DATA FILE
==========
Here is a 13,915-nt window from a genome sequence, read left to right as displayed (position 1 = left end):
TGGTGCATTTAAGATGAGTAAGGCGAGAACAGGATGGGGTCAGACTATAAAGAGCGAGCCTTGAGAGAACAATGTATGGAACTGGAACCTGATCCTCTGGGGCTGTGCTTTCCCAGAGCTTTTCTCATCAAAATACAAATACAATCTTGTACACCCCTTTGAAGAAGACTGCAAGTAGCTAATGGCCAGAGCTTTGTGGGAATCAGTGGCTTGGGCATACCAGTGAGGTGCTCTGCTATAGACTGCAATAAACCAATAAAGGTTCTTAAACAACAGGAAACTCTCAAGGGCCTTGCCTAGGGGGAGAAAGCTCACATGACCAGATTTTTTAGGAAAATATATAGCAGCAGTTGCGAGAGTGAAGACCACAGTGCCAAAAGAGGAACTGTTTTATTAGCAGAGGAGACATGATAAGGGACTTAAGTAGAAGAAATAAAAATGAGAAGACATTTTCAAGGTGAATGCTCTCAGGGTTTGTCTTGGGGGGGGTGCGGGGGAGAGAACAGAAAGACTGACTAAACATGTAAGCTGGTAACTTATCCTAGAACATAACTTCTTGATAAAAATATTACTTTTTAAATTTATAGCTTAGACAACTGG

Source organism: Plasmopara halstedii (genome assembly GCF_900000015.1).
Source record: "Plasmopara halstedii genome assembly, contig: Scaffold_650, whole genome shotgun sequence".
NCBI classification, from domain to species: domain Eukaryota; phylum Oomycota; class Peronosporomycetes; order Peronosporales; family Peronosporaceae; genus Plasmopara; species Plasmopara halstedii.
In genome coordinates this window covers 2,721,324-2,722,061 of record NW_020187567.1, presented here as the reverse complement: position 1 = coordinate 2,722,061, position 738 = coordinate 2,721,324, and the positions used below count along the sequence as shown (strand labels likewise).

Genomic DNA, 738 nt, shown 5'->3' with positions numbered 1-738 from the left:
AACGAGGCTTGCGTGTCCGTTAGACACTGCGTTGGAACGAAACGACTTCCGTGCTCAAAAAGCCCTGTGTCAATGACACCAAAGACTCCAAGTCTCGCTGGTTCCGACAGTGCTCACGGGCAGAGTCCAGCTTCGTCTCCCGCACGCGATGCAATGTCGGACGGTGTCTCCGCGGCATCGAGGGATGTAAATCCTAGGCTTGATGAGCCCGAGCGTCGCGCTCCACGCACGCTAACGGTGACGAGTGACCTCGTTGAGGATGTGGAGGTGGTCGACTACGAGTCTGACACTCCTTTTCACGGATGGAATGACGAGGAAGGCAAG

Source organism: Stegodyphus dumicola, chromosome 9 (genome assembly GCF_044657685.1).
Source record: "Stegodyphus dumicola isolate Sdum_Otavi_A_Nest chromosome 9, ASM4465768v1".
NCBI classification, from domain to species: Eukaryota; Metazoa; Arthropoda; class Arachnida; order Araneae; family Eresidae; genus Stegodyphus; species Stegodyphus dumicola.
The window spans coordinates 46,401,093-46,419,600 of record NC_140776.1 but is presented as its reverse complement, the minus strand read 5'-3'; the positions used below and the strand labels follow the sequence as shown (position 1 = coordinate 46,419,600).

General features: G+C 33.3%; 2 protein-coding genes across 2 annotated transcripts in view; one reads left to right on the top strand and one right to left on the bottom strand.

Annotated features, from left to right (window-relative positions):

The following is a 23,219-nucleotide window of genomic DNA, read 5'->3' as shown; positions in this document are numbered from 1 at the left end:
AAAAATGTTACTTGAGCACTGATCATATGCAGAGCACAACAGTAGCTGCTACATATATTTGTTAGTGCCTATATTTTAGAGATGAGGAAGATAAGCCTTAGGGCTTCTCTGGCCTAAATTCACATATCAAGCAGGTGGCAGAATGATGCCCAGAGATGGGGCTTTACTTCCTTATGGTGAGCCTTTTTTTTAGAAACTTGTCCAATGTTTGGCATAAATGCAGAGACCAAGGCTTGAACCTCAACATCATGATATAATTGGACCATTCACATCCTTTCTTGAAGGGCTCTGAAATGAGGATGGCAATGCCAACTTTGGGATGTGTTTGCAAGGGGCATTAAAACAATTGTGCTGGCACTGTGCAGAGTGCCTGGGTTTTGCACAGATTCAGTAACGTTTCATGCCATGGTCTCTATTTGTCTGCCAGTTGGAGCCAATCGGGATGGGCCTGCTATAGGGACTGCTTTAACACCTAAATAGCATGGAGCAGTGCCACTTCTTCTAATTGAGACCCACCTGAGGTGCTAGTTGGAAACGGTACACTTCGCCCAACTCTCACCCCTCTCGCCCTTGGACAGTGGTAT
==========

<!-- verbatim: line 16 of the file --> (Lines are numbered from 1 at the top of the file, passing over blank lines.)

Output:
AAAAATGTTACTTGAGCACTGATCATATGCAGAGCACAACAGTAGCTGCTACATATATTTGTTAGTGCCTATATTTTAGAGATGAGGAAGATAAGCCTTAGGGCTTCTCTGGCCTAAATTCACATATCAAGCAGGTGGCAGAATGATGCCCAGAGATGGGGCTTTACTTCCTTATGGTGAGCCTTTTTTTTAGAAACTTGTCCAATGTTTGGCATAAATGCAGAGACCAAGGCTTGAACCTCAACATCATGATATAATTGGACCATTCACATCCTTTCTTGAAGGGCTCTGAAATGAGGATGGCAATGCCAACTTTGGGATGTGTTTGCAAGGGGCATTAAAACAATTGTGCTGGCACTGTGCAGAGTGCCTGGGTTTTGCACAGATTCAGTAACGTTTCATGCCATGGTCTCTATTTGTCTGCCAGTTGGAGCCAATCGGGATGGGCCTGCTATAGGGACTGCTTTAACACCTAAATAGCATGGAGCAGTGCCACTTCTTCTAATTGAGACCCACCTGAGGTGCTAGTTGGAAACGGTACACTTCGCCCAACTCTCACCCCTCTCGCCCTTGGACAGTGGTAT